Skip to content


COVID-19 virus

(The following is a first-hand report from Wilson Tembo, Executive Director for our sister organization in Malawi, Action for Progress, on the situation in Malawi, as its people continue to struggle under the weight of the Covid-19 pandemic.)

In many western nations, people can buy and store large amounts of food for long periods of time. However, in my nation of Malawi, and especially in the villages, most people can neither afford, nor store food for more than a day. Most of our nation relies on subsistence farming, so the human need for self-preservation makes COVID isolation measures a virtual impossibility. However, in spite of this problem the government has restricted movement making it more difficult for Malawians to obtain food by restricting our ability to gather publicly. Many of our customs include gatherings in villages and communities, but these gatherings hold an additional significance beyond simply being traditional. Community gatherings in Malawi have also historically been one of our most efficient methods to distribute supplies to the needy.

Wilson Tembo

The Covid-19 pandemic has negatively affected every area of the Malawi life. The usual distributions made throughout our nation by Action for Progress have certainly become more difficult. Imagine our frustration, knowing that the amazing donations of medical, educational, and agricultural supplies that you have sent to us through the Malawi Project can be delayed even for a day by this unseen virus. I stated that it has become more difficult for Action for Progress to deliver these life-enhancing and life-saving supplies, but not impossible.

In the medical area, current restrictions make it extremely difficult to do our normal follow up visits to assess the impact of your donations.  However, most importantly, we ARE able to deliver in-coming necessities to hospitals, especially the much-needed PPE supplies. Unfortunately, new patients in many health care facilities are limited to only the most serious illnesses and many of these facilities, already short of supplies, personnel, and medicine now find it impossible to care for all who are in need. I want to personally assure you that your medical donations are getting delivered and may never have been more desperately needed.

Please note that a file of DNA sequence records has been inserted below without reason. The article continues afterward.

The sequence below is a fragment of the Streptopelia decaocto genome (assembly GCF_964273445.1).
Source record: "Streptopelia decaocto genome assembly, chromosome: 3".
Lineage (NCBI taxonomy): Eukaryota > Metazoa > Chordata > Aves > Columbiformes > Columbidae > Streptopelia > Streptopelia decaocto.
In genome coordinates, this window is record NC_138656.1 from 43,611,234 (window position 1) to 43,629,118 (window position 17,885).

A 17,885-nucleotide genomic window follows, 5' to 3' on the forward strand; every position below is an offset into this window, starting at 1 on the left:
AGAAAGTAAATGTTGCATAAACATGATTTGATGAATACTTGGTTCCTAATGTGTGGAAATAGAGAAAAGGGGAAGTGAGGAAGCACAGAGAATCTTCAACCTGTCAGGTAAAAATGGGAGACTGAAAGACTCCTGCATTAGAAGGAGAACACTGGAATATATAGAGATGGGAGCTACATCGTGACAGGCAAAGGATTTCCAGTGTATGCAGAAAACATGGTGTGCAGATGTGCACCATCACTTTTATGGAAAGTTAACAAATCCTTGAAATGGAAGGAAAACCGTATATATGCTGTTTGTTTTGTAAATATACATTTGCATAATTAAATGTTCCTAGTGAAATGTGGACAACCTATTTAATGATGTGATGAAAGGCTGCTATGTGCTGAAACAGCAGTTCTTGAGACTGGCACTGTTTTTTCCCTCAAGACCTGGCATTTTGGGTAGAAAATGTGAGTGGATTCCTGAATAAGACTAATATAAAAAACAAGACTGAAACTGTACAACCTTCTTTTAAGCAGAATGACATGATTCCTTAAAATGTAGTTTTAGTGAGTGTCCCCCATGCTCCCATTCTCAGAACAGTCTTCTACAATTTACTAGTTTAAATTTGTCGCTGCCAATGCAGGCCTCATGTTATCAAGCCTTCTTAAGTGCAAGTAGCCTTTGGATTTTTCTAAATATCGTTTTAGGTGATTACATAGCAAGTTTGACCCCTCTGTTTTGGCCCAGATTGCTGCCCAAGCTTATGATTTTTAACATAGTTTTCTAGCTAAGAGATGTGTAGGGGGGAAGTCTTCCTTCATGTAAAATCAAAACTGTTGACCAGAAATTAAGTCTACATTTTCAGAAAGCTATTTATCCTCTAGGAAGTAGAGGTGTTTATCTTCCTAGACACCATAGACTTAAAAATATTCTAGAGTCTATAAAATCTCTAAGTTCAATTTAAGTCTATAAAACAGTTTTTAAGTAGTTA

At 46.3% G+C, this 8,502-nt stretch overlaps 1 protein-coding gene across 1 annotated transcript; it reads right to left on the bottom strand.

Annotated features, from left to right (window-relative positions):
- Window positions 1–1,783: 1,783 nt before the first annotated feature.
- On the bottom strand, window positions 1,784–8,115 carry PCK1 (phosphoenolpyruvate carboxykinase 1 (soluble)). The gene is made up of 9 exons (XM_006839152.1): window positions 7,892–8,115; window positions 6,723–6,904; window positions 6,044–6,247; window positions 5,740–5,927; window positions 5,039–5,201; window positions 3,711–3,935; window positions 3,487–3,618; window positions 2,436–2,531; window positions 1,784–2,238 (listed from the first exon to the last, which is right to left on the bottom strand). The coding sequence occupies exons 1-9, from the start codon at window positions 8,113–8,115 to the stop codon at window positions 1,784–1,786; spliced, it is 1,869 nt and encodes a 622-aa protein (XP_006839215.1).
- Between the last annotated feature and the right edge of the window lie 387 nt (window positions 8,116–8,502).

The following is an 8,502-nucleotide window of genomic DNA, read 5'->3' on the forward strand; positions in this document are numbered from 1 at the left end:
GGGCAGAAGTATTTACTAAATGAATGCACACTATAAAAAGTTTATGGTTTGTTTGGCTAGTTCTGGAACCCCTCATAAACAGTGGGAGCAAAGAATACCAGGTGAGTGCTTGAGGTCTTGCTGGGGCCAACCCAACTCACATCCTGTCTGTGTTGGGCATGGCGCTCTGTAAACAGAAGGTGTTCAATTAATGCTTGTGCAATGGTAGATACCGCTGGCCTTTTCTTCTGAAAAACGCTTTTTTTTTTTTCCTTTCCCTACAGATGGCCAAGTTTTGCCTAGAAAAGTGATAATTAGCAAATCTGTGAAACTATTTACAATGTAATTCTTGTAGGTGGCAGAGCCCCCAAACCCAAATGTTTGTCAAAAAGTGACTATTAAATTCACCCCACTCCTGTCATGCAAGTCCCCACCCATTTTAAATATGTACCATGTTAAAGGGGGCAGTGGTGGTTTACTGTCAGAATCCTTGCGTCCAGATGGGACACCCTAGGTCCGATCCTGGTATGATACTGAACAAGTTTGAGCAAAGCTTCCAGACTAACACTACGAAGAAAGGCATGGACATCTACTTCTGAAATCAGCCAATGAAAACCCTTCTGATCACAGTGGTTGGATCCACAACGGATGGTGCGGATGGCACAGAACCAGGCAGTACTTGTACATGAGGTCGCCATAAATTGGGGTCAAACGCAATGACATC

Distribution of mobility units continues, but the typical village-wide ceremonies are often limited to only the members of the immediate family. Again, let me assure you that the recipients of these life-changing mobility units still smile just as broadly. They reflect the same new hope for a future in schools they couldn’t reach before. It’s still amazing to watch their emotion as they realize they have a future as an active member of their village rather than feeling such complete dependence on others.

Schools have been closed since March, but recent discussions indicate the possibility of reopening in early September. Delivery of many of the school supplies received via the Malawi Project must wait for the opening of the schools, but we have been somewhat successful in delivering some books and school supplies in advance of the reopening. I can only imagine the surprised faces of the children when they see what has been waiting on them.

Airport travel has been greatly reduced or eliminated entirely in some locations during the pandemic. Even Funerals have been affected by a limit of 50 people has been mandated. Historic customs have made this restriction nearly impossible to strictly follow.

Businesses and markets remain open, but with travel severely restricted, most are suffering. Shops are burdened with severe, and costly, adherence to Covid-19 prevention measures. Banks are open but many bank employees have tested positive with the virus, making a bad situation even worse.

Churches are being negatively affected as gatherings are limited to 10 people. This restriction has been challenged and reversed in some cases and more challenges are expected. Even with restrictions eased in some cases, the maximum number allowed to attend a service is 100. In our case, the congregation I attend has moved to three services on Sunday to accommodate the members and these new rules. However, probably like in the United States, many people are afraid of the risk and choose instead to worship at home.

Government offices are open, but with the slow-down of business, tax collection has decreased severely. The government is desperately trying to find the right balance between the health of our citizens and the economic survival of our nation.

The receipt of the large number of recent supplies from Malawi Project contributors have continued to be received and off-loaded with no difficulty or restraint. The supply line of all essential supplies into the country is uninterrupted. As a landlocked country, we still depend on our neighbors with ports, Tanzania and Mozambique, to get supplies into our country. Thankfully, these routes remain open.

As the world struggles with this pandemic, and in nations such as Malawi, where it continues to grow worse, we seek your prayers and continued support. We will continue to do everything possible to guarantee that your gifts of assistance reach the poorest and most needy of our people.

Scroll To Top